5 Tips for Dealing with Unsupportive Family Members

Argue

In a perfect world, a recovering addict would have a loving, supportive family to fall back on after completing treatment. Unfortunately, not everyone has this arrangement. Some people do lack a nurturing, loving family, but it’s more common for relationships to be damaged. Spouses may have been hurt, siblings may have been lied to and parents may have been stolen from.

Most addiction treatment programs are 30 to 60 days long. Typically, this isn’t enough time for loved ones to deal with the trauma from the addiction. Just as addicts need time to heal, so do family members. If you are currently dealing with a situation similar to this, there are ways to cope.

Always put your recovery first. Here are five ways to deal with unsupportive family and refocus your energy toward your recovery.

  1. Be Understanding

Now that you’ve had some time to understand yourself, try to understand where your loved ones are coming from. They are hurt and may not be ready to trust you. The best thing you can do is stick to your recovery goals and show loved ones that you are fully committed. Over time, they may learn to forgive you and move on with the relationship. It’s possible they may not. Try to be empathetic.

  1. Avoid Fighting

Arguing isn’t going to solve anything. In fact, it can put you in a dark place and increase your risk for relapse. Anyway, no one ever feels good after fighting. It only leads to shame, embarrassment and guilt, especially if you say something you regret. If you have confrontational people in your family, step away when things get heated. Keep cool – you’ll be glad you did.

  1. Keep Your Distance

Sometimes, the best thing to do is distance yourself. Your recovery must come first. If someone is not being supportive, give them space. How do you know when this is the best approach to take? When a person is making you feel frustrated, unhappy or worse about the situation.

  1. Make Peace

Addiction causes a lot of hurt. Part of the 12 steps is making amends with yourself and others. Apologize for the harm you’ve caused (when you’ve reached this point in your recovery) but understand that the person may not be ready to accept your apology. By making peace within yourself, you can continue progressing through your recovery.

  1. Form Positive Relationships

Surround yourself with positive people. You can find fast friends in group therapy or by volunteering your time. If you have loved ones who have supported your recovery, make an effort to spend more time with them. Even if you don’t seem to have a lot in common, there is always something special to share with others. The more relationships you establish, the more purpose you will find in life.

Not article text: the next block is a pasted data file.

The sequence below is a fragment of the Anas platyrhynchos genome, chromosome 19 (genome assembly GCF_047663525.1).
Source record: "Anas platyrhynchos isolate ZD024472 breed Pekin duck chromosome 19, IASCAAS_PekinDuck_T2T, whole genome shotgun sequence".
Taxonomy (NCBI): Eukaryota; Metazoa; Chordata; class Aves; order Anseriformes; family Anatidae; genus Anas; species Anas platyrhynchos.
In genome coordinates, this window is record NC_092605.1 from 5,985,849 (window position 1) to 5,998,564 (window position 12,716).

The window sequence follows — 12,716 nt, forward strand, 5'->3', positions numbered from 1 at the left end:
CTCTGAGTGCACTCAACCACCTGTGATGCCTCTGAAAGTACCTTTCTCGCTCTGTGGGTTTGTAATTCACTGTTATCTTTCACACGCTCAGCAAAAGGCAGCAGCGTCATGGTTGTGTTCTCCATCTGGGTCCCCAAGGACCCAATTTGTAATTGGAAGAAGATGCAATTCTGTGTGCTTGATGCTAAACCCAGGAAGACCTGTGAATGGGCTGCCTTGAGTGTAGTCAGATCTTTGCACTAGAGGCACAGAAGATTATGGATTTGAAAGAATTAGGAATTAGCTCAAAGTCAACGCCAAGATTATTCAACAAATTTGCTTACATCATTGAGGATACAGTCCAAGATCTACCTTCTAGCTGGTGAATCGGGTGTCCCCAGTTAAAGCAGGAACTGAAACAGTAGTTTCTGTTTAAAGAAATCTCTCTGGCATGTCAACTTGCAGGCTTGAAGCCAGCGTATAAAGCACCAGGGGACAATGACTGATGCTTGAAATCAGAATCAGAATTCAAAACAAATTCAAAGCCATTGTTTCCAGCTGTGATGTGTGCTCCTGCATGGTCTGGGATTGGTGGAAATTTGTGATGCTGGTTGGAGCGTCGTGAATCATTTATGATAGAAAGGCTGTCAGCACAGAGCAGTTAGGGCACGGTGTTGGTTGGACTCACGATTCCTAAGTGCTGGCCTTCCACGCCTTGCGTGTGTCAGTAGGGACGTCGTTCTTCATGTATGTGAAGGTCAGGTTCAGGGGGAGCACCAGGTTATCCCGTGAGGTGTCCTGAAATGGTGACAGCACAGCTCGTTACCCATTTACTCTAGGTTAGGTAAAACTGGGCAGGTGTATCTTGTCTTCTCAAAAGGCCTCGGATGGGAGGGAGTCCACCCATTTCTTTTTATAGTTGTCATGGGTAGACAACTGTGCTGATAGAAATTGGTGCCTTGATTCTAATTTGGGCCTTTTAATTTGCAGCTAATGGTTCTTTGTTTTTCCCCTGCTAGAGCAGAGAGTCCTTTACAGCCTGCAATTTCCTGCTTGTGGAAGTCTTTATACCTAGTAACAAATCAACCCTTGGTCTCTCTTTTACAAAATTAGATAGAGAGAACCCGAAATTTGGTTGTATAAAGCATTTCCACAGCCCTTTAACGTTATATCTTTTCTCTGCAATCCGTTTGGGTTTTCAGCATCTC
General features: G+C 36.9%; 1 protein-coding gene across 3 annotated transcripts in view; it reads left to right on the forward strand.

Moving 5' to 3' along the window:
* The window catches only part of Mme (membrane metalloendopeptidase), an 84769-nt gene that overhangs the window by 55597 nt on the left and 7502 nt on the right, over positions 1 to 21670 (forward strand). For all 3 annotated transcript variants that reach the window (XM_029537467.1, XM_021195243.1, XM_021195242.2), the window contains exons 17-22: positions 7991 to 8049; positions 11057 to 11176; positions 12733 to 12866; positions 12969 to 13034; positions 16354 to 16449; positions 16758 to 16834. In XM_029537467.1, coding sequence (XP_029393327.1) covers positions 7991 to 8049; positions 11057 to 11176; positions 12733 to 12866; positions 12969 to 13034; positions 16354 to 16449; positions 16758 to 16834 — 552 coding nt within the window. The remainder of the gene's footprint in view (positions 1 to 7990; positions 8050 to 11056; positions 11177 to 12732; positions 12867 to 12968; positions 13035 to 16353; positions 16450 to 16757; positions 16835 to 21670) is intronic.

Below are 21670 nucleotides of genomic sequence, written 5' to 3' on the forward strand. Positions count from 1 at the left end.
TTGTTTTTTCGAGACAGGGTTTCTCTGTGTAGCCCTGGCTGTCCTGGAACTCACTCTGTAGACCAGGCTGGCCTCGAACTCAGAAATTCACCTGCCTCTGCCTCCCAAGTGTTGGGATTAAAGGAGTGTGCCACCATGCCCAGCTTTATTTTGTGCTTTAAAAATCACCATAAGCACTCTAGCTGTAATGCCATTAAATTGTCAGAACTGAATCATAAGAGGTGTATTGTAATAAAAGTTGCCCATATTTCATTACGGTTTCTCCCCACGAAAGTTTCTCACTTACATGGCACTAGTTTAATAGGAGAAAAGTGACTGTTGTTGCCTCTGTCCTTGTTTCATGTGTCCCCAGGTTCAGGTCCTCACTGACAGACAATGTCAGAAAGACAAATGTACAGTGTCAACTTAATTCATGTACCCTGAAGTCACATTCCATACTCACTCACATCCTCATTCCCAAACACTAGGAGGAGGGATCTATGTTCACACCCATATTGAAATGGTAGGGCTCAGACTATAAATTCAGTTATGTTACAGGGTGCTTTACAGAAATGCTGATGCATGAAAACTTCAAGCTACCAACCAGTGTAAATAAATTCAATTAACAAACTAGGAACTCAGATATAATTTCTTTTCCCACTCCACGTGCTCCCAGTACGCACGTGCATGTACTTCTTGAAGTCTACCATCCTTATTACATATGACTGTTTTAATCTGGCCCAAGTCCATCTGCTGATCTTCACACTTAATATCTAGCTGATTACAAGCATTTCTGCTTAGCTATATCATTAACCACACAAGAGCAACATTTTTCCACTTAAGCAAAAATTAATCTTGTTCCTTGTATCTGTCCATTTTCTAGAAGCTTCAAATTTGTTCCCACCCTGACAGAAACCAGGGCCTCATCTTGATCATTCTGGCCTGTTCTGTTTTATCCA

Are you ready to start your recovery? Call The River Source to learn more about our highly successful and affordable treatment programs.

Spring Forward: Why Now is a Great Time to Start Your Recovery

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Spring flowers

Spring has sprung and we can see it from the smiles on everyone’s faces! As soon as the temperatures warm up and the days get longer, people are naturally happier and more upbeat. It’s amazing what some fresh air and Vitamin D can do for the soul!

If you are currently dealing with a drug or alcohol problem, now is a great time to start your recovery. The River Source has open beds available as well as transportation resources for out-of-state patients. Call us today if you’re ready to spring forward in your life.

Why Spring is a Great Time to Get Sober

Feel Motivated to Change

It wasn’t long ago that you were celebrating the New Year. Some of this motivation is still there, though it can get weaker as the year goes on. If your resolution was to get clean and sober, start taking the appropriate steps. Ask a family member to help you research treatment options. Call your insurance to see what is covered. If you work, talk to the HR department about taking leave. The more information you have, the more informed decisions you can make.

Be Sober for Summer

Drinking tends to be more prevalent in the summer months, which can exacerbate your problem and make it harder to get clean and sober. Rather than letting things get potentially worse, make the decision to get help today. By starting an inpatient or outpatient program, you can be sober in time for summer. Imagine all of the wonderful things you can do, such as finally take that dream vacation!

Avoid Further Consequences

With more parties and drinking over the summer, the risks for getting into an accident are greater. Making the decision to quit using drugs and alcohol today avoids further consequences in the future. Depending on your background, one more mistake could mean jail time. Don’t spend your summer sitting in a prison cell or being on probation. Get your life back today.

Spend More Time Outdoors

One of the most important benefits of starting treatment now is that you can be outdoors, which greatly enhances the recovery process. You can practice meditation and yoga plus find plenty of opportunities for outdoor recreation such as hiking, kayaking, playing sports and more. It feels great to be outdoors in the sun, and you can find your “happy place” whether it’s a river, forest preserve or beach.

Enjoy Better Weather

When the sun is out and the temperatures are warm, it’s easier to get things done. This is why people tend to clean out their homes and work toward other personal goals in the springtime. Getting to and from AA/NA and therapy sessions is easier because there is less inclement weather. The days are longer as well, so you won’t have to drive in the dark. In fact, if you find the right meetings, you might be able to walk or ride a bike to them!

Are you ready to start your recovery? Call The River Source and discover the treatment programs we have available. We have high success rates, affordable pricing and a recovery guarantee.